At their best, cantaloupes are tender, juicy, and sweet. At their worst, they’re the flavorless hunks you push aside in a fruit salad. How do you choose a good one every time? Look for a taut rind without bruises or cracks; the peel under the bumpy webbing should be golden. The melon should feel heavy for its size, and the blossom end, opposite the stem, should yield to slight pressure. Also, you need to sniff it. (Yes, be that person in the produce aisle.) It should smell sweet and almost floral. Have a winner? Eat it straight up, or use it in one of the following recipes. Its sweetness pairs well with salty meats and cheeses, and you can’t beat the peachy-keen color.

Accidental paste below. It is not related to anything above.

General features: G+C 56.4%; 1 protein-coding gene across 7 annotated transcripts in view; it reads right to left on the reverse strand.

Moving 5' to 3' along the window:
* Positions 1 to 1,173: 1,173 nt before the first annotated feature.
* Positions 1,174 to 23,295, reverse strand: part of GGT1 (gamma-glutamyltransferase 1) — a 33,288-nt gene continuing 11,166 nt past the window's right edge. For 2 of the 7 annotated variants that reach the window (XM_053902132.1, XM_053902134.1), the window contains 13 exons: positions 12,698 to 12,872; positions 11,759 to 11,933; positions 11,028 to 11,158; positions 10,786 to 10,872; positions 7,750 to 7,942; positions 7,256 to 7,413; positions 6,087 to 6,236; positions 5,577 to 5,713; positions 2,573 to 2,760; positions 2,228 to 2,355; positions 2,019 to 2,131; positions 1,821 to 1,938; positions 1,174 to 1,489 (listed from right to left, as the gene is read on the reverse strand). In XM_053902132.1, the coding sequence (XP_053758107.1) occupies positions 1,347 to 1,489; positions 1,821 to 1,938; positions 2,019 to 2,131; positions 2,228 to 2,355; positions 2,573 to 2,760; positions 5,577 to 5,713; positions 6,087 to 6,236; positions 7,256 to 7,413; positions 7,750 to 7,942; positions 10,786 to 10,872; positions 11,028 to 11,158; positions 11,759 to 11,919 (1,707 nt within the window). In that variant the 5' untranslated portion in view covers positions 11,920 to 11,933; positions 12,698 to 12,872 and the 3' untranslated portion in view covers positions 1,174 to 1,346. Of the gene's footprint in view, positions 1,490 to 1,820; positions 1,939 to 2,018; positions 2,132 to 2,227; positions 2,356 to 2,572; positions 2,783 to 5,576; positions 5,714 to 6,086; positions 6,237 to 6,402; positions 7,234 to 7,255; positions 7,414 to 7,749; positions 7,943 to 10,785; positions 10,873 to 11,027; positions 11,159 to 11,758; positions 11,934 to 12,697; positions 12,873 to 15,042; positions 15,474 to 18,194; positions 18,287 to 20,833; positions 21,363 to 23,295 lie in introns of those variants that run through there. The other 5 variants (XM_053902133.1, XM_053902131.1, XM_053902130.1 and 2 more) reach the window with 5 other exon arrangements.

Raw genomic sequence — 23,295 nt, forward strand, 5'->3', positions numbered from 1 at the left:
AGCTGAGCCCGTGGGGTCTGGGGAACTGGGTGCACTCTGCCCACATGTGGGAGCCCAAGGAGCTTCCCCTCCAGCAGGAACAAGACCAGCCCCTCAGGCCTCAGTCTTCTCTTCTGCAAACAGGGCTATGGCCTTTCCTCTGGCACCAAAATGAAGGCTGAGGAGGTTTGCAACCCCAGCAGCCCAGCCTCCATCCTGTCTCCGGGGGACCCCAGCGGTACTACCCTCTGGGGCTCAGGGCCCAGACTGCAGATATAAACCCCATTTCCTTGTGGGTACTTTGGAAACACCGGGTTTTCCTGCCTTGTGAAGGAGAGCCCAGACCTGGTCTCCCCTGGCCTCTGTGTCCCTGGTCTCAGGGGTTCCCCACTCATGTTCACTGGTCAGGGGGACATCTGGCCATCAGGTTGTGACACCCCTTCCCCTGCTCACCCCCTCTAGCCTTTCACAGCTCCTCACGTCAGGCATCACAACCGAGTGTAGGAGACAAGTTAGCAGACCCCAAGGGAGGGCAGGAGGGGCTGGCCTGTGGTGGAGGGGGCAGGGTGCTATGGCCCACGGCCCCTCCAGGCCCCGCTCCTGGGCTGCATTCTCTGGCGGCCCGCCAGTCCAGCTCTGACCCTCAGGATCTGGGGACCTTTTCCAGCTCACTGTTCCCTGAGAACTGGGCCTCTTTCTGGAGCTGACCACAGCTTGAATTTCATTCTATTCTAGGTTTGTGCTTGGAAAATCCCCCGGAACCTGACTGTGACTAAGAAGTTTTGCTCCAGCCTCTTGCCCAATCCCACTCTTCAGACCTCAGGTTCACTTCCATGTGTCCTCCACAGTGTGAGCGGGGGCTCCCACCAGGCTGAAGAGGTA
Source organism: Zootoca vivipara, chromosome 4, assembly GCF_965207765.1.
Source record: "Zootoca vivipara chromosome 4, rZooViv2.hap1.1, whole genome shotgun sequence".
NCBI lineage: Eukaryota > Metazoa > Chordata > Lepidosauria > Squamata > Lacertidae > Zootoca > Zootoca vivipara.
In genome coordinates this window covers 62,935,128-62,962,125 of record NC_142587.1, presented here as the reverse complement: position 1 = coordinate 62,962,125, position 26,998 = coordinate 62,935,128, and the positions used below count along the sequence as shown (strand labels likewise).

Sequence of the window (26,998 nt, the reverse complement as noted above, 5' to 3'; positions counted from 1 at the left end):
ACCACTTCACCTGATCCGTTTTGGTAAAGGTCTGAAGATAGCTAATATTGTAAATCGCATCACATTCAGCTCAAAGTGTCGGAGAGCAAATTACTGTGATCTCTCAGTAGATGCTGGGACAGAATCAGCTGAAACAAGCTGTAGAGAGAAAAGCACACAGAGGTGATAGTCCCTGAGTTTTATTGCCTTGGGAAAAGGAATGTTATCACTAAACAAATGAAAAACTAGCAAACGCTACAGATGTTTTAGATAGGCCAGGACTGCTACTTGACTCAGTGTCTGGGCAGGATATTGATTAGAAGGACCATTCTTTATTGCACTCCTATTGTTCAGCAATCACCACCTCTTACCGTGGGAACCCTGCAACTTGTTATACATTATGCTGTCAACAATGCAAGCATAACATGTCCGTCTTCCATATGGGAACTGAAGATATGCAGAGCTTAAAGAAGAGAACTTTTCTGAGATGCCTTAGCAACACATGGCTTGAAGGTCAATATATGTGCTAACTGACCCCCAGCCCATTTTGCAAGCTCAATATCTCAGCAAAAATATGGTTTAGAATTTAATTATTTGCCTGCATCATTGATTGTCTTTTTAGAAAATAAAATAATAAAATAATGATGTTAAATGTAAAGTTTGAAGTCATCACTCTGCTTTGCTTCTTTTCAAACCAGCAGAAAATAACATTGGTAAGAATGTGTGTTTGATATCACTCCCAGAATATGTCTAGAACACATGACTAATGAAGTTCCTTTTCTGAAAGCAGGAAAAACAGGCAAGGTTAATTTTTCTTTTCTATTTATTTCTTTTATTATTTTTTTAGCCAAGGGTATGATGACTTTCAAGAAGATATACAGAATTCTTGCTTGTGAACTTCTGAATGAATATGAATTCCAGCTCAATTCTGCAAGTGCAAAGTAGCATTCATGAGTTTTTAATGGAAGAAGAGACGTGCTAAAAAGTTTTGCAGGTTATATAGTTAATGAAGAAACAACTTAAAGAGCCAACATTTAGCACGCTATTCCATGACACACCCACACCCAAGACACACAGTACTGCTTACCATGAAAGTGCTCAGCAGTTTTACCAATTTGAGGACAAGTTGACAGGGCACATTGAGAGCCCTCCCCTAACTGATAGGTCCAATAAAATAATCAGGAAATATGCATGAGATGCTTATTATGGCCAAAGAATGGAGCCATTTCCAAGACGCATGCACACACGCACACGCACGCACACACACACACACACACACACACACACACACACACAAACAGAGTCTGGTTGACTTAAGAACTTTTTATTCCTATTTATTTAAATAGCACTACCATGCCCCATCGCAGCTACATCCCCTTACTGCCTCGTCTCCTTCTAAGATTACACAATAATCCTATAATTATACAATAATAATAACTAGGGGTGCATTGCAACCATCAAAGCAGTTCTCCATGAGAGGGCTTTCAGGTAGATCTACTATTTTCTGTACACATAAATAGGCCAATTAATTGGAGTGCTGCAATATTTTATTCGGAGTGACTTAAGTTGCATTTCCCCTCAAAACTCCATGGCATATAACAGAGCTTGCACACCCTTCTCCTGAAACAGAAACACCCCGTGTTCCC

Solid as a rock?
If you end up with a hard, not-quite-ripe cantaloupe, give it a few days. A cantaloupe continues to ripen and sweeten at room temperature. Let it sit on a counter, or put it in a paper bag to speed up the process. Once it’s ripe, refrigerate it for up to 5 days (whole) or 3 days (cut, in an airtight container).
All in the family
Specialty melons with cantaloupe-like flesh and flavor abound in summer. Look for Charentais, Crenshaw, Gaya, Hami, Persian, and Sharlyn melons. These varieties will all work in the following recipes: